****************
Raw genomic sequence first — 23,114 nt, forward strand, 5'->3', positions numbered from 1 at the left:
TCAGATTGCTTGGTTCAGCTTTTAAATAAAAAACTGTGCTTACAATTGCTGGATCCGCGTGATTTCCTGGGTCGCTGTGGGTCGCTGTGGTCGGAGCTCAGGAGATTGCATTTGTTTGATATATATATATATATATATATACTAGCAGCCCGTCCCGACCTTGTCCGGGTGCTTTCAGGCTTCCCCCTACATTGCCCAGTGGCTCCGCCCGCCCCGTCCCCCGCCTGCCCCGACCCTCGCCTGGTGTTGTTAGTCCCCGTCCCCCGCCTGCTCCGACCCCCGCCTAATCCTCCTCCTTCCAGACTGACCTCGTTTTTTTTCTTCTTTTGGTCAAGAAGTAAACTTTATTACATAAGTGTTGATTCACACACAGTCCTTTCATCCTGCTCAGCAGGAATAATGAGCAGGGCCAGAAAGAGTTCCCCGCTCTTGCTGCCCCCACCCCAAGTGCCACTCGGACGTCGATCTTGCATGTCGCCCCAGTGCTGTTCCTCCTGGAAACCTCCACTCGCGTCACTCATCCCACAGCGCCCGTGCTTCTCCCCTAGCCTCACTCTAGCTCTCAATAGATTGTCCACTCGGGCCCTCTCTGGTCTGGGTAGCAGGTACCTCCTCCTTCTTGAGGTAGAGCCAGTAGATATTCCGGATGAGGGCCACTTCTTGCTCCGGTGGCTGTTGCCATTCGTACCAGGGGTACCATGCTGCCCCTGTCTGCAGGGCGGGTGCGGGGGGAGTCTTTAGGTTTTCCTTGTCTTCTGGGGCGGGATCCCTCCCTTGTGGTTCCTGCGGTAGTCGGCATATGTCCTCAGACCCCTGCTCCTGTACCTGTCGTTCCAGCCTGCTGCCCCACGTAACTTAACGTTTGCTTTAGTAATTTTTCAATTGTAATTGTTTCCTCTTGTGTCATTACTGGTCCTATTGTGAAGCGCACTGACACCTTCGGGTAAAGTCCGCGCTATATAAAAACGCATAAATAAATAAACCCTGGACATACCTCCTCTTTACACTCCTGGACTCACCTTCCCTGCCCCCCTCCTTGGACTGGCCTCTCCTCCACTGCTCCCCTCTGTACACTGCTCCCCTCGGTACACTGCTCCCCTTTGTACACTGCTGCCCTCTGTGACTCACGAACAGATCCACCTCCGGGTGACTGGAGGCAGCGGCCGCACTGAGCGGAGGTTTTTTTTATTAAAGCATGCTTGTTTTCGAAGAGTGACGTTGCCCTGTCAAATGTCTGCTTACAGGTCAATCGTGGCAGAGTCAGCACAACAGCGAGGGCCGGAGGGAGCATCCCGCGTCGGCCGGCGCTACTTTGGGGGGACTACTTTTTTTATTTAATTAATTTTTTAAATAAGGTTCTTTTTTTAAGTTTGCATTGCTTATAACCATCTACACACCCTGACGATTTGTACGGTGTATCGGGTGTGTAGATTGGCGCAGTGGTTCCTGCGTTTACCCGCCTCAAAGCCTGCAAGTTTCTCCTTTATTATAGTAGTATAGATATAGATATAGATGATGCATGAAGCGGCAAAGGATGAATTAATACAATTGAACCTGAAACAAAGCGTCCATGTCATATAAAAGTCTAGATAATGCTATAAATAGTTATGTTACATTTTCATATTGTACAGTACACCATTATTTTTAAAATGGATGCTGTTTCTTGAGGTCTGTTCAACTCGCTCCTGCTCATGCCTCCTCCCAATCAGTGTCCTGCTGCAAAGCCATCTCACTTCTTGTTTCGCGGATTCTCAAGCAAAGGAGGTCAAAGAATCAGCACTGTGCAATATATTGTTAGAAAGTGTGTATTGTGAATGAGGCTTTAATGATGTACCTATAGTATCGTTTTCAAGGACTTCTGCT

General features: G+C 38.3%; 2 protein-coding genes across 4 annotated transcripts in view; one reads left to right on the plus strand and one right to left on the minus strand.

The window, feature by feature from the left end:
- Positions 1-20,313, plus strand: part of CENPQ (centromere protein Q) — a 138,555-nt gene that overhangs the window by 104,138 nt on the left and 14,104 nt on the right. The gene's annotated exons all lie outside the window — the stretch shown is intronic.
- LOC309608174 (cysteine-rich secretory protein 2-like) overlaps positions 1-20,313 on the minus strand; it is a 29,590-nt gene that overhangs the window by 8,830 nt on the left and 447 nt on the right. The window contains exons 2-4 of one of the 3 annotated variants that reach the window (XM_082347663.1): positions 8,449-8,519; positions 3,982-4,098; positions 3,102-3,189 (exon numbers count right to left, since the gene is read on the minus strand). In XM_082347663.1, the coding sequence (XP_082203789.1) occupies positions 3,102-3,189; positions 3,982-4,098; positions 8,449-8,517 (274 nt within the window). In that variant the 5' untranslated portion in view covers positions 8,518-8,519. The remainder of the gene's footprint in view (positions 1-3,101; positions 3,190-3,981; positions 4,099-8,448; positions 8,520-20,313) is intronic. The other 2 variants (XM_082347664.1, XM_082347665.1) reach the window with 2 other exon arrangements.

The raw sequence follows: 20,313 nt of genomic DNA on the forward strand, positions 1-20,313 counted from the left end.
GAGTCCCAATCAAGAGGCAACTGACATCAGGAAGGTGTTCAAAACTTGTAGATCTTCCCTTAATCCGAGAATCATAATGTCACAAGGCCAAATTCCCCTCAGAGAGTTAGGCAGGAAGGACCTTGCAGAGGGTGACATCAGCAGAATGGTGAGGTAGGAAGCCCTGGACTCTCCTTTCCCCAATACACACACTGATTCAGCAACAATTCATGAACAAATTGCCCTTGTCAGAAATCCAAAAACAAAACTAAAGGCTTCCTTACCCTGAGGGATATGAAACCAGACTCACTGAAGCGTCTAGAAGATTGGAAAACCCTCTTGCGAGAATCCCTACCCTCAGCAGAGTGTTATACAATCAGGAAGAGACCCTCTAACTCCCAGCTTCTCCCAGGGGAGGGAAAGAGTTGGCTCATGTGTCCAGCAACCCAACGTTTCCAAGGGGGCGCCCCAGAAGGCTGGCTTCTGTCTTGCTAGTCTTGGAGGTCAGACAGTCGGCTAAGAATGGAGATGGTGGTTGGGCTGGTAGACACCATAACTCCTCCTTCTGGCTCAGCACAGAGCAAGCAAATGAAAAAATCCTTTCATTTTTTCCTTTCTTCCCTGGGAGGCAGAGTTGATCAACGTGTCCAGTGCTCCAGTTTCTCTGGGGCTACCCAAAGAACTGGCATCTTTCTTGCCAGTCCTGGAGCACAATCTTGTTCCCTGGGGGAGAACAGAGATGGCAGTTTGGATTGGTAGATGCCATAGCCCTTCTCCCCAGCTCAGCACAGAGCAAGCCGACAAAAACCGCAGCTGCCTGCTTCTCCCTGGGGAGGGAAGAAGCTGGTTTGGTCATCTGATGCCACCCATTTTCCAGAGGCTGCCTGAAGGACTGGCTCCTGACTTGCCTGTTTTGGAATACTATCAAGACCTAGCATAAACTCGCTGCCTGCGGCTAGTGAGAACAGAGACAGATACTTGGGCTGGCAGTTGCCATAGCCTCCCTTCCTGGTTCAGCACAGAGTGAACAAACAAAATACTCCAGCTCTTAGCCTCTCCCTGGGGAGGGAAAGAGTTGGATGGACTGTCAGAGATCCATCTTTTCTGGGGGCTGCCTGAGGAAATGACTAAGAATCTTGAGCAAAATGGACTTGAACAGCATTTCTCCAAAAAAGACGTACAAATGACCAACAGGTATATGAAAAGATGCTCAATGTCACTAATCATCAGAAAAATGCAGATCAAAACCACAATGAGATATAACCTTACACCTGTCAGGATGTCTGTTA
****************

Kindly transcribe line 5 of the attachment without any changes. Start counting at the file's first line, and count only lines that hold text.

- Positions 1-20,313, plus strand: part of CENPQ (centromere protein Q) — a 138,555-nt gene that overhangs the window by 104,138 nt on the left and 14,104 nt on the right. The gene's annotated exons all lie outside the window — the stretch shown is intronic.